Autonomy founder Mike Lynch vehemently denied accusations of fraud.
No one thought 2012 would be smooth sailing for Hewlett-Packard, but few expected the company to take a giant step backwards.
That's precisely what happened after CEO Meg Whitman announced in November that the tech giant would be writing down $8.8 billion of Autonomy -- a company HP bought just a year earlier. About $5 billion of that write-down was due to accounting fraud at the software business, Whitman claimed. (Autonomy founder Mike Lynch strongly denies the allegations.)
Once again, HP(HPQ) found itself fighting off allegations of mismanagement. Whitman was supposed to settle the mess that former CEO Leo Apotheker left; investors hoped that a decade filled with boardroom scandals and horrible decisions by executives was behind the company. Not so much.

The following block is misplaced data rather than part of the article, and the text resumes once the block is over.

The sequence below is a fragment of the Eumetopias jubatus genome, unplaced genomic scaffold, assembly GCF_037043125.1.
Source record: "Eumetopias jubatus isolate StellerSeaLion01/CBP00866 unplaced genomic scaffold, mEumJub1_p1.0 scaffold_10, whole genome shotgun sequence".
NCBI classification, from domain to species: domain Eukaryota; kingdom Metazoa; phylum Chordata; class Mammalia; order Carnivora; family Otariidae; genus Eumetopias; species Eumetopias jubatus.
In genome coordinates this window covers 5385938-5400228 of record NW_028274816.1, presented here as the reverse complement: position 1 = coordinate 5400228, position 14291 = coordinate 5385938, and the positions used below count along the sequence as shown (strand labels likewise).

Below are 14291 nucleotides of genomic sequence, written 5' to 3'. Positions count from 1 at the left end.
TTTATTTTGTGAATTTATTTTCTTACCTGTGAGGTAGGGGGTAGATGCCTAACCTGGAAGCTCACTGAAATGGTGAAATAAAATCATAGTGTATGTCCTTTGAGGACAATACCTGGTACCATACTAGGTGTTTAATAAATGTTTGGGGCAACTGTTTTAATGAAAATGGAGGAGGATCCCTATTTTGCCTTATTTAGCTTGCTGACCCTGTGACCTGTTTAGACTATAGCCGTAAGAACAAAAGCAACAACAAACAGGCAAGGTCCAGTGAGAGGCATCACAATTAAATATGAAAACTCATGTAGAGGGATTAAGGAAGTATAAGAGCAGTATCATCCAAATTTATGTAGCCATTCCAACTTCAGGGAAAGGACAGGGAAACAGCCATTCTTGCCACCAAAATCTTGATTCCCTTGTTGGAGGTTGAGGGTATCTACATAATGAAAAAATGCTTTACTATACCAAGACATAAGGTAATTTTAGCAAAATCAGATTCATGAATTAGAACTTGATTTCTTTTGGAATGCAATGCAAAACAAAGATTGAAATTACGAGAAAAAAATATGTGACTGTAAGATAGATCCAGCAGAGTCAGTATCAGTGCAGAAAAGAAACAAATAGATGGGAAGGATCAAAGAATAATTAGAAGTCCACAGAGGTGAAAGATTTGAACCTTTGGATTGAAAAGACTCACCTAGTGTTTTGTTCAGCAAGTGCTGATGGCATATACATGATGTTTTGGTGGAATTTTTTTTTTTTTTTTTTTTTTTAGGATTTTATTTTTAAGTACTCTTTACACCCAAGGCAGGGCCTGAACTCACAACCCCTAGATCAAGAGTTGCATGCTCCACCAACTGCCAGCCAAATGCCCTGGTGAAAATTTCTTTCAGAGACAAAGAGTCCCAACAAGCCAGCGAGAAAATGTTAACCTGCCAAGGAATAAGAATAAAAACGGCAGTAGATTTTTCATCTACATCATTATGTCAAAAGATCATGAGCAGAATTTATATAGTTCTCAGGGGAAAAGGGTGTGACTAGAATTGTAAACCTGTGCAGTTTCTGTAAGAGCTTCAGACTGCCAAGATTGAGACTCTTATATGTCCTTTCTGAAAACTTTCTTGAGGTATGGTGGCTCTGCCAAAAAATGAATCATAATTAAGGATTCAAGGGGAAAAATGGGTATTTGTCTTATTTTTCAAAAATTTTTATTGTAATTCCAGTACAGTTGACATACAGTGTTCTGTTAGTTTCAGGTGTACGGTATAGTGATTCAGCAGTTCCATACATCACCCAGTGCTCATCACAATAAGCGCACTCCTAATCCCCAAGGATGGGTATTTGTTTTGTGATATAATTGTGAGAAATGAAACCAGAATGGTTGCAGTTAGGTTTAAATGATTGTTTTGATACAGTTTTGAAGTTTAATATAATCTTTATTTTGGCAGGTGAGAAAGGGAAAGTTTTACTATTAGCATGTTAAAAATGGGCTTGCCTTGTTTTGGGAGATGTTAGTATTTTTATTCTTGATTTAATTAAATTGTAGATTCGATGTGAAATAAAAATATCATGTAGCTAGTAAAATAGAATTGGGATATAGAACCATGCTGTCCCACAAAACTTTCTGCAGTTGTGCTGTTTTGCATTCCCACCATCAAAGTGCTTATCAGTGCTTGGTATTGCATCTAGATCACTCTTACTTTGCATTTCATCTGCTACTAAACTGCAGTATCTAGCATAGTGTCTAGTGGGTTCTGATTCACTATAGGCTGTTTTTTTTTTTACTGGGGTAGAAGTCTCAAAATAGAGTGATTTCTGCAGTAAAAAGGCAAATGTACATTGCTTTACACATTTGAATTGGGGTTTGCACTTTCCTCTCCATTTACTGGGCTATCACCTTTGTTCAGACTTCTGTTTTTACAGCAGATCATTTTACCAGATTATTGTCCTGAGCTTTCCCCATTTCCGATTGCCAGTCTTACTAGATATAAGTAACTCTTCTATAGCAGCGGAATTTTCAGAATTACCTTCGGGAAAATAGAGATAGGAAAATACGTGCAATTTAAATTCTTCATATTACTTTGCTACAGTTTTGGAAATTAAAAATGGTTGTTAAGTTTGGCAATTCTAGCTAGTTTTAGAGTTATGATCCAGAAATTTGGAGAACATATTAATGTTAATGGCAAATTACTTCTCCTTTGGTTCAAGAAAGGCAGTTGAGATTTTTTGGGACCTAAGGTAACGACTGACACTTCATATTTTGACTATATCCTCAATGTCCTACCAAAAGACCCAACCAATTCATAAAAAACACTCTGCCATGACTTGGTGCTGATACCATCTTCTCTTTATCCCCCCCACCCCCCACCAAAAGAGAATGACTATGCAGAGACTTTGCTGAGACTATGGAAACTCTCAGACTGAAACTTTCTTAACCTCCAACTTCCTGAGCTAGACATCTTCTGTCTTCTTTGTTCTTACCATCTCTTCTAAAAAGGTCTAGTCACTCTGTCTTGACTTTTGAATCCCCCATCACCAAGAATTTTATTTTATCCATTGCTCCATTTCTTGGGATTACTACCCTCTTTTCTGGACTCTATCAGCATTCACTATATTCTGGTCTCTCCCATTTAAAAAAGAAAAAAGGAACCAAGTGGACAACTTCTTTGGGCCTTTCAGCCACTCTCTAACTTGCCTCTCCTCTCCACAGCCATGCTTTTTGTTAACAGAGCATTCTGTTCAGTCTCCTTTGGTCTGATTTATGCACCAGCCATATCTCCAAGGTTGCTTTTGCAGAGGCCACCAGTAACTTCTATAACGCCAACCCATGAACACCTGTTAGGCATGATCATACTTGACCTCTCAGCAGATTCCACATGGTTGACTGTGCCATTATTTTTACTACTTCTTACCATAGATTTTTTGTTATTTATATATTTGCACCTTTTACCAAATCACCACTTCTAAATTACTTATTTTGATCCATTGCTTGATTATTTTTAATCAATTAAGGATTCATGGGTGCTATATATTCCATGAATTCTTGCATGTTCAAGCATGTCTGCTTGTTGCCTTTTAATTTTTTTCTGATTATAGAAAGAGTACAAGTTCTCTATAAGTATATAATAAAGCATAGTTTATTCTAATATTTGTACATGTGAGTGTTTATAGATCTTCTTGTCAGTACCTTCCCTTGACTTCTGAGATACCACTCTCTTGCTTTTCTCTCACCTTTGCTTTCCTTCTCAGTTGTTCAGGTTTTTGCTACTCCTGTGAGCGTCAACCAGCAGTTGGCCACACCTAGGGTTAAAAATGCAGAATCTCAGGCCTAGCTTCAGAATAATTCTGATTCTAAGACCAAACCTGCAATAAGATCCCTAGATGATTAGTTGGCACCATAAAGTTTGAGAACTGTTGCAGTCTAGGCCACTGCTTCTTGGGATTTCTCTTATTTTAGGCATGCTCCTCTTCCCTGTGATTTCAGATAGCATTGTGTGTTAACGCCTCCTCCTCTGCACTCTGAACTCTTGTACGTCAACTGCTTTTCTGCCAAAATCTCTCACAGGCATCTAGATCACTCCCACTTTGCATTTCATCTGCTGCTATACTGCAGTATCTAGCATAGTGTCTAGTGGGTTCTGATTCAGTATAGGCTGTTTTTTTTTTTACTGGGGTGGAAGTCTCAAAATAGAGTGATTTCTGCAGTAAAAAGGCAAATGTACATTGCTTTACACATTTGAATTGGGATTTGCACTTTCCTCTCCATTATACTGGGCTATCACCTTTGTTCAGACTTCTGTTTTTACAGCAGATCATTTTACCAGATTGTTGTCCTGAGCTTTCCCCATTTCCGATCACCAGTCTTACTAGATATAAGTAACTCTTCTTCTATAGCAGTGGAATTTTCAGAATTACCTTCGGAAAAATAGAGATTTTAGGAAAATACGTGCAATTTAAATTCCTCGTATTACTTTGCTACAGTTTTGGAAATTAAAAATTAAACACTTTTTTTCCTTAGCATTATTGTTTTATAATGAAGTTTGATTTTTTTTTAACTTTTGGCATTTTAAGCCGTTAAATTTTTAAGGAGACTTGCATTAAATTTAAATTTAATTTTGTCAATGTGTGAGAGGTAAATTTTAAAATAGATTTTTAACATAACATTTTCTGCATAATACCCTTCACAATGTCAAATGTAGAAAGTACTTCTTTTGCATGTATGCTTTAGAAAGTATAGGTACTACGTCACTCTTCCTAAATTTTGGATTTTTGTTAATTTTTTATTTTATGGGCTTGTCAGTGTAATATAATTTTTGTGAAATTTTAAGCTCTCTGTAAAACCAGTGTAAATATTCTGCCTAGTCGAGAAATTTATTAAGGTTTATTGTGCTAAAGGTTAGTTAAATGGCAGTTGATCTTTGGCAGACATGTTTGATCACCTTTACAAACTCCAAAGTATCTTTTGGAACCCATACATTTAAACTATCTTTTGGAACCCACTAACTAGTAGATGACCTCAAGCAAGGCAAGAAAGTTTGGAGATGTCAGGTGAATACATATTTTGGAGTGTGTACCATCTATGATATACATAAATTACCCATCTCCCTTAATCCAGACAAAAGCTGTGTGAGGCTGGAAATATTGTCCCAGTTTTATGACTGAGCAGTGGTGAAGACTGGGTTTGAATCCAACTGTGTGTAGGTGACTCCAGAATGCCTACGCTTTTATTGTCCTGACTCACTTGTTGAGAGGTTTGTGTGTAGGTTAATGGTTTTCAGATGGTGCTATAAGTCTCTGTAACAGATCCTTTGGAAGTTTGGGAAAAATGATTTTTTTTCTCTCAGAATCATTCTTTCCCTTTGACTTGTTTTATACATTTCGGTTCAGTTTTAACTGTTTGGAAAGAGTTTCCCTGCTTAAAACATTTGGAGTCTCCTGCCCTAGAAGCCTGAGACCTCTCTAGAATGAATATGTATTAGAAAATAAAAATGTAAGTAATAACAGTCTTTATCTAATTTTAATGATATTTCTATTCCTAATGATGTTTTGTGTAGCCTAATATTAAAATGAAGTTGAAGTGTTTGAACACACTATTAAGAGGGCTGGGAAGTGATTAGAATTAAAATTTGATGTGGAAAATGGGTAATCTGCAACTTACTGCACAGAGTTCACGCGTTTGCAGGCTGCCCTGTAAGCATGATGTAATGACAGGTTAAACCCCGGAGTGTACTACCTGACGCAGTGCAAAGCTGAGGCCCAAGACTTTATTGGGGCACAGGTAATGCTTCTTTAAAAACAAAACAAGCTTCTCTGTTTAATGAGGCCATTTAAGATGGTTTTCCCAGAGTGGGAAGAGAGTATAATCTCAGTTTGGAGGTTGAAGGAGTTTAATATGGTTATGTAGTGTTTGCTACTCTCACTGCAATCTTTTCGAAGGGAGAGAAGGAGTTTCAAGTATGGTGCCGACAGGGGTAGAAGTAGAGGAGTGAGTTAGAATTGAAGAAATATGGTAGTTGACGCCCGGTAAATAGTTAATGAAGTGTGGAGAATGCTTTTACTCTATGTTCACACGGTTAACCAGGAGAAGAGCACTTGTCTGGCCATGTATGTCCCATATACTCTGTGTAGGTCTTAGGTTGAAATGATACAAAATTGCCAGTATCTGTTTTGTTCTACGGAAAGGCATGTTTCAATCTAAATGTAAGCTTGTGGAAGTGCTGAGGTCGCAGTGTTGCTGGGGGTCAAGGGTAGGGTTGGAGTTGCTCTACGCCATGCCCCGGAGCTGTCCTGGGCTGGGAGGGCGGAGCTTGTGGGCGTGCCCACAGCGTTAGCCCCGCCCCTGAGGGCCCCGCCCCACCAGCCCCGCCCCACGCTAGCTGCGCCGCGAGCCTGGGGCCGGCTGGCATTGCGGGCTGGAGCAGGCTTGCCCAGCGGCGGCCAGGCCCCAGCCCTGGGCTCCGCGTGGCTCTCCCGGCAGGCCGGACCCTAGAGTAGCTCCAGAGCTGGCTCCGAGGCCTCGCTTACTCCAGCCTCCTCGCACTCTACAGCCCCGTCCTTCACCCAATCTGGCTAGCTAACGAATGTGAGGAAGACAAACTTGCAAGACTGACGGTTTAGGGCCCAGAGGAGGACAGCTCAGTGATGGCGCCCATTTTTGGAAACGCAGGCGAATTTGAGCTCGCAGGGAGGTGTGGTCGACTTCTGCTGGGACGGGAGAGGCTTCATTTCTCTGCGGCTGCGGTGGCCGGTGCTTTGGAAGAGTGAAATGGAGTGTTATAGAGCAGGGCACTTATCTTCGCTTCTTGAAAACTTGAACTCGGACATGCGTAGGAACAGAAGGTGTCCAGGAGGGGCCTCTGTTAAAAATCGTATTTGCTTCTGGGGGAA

HP shares have been on a sharp downward trajectory all year. Three multi-billion-dollar losses on write-downs in five quarters angered shareholders, and the Autonomy scandal sent the stock to a 10-year low.